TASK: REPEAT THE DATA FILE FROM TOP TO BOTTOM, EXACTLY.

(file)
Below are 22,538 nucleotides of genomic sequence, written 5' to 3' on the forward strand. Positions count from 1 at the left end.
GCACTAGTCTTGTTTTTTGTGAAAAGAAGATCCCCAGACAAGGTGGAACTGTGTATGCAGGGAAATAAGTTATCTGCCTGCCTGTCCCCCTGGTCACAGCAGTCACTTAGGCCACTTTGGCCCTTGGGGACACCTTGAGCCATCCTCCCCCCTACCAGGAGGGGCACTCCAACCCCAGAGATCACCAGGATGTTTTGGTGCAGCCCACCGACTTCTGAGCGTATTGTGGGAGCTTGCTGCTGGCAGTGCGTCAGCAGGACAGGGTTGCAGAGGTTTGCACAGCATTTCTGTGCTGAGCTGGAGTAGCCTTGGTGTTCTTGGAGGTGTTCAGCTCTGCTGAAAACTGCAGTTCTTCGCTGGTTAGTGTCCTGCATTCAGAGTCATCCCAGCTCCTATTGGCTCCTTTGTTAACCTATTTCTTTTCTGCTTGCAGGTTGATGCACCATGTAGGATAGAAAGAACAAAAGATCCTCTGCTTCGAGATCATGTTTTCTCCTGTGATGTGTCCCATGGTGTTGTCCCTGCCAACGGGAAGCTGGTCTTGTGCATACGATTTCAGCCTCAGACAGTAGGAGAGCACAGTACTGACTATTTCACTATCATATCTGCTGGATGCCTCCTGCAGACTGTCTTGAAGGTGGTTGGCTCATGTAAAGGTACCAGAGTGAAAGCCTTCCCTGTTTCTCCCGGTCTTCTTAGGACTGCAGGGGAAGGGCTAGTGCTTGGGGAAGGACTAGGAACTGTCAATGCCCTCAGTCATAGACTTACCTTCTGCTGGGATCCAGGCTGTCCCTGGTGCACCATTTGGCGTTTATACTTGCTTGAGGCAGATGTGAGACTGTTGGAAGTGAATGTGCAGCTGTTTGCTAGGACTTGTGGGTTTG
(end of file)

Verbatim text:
Below are 22,538 nucleotides of genomic sequence, written 5' to 3' on the forward strand. Positions count from 1 at the left end.
GCACTAGTCTTGTTTTTTGTGAAAAGAAGATCCCCAGACAAGGTGGAACTGTGTATGCAGGGAAATAAGTTATCTGCCTGCCTGTCCCCCTGGTCACAGCAGTCACTTAGGCCACTTTGGCCCTTGGGGACACCTTGAGCCATCCTCCCCCCTACCAGGAGGGGCACTCCAACCCCAGAGATCACCAGGATGTTTTGGTGCAGCCCACCGACTTCTGAGCGTATTGTGGGAGCTTGCTGCTGGCAGTGCGTCAGCAGGACAGGGTTGCAGAGGTTTGCACAGCATTTCTGTGCTGAGCTGGAGTAGCCTTGGTGTTCTTGGAGGTGTTCAGCTCTGCTGAAAACTGCAGTTCTTCGCTGGTTAGTGTCCTGCATTCAGAGTCATCCCAGCTCCTATTGGCTCCTTTGTTAACCTATTTCTTTTCTGCTTGCAGGTTGATGCACCATGTAGGATAGAAAGAACAAAAGATCCTCTGCTTCGAGATCATGTTTTCTCCTGTGATGTGTCCCATGGTGTTGTCCCTGCCAACGGGAAGCTGGTCTTGTGCATACGATTTCAGCCTCAGACAGTAGGAGAGCACAGTACTGACTATTTCACTATCATATCTGCTGGATGCCTCCTGCAGACTGTCTTGAAGGTGGTTGGCTCATGTAAAGGTACCAGAGTGAAAGCCTTCCCTGTTTCTCCCGGTCTTCTTAGGACTGCAGGGGAAGGGCTAGTGCTTGGGGAAGGACTAGGAACTGTCAATGCCCTCAGTCATAGACTTACCTTCTGCTGGGATCCAGGCTGTCCCTGGTGCACCATTTGGCGTTTATACTTGCTTGAGGCAGATGTGAGACTGTTGGAAGTGAATGTGCAGCTGTTTGCTAGGACTTGTGGGTTTG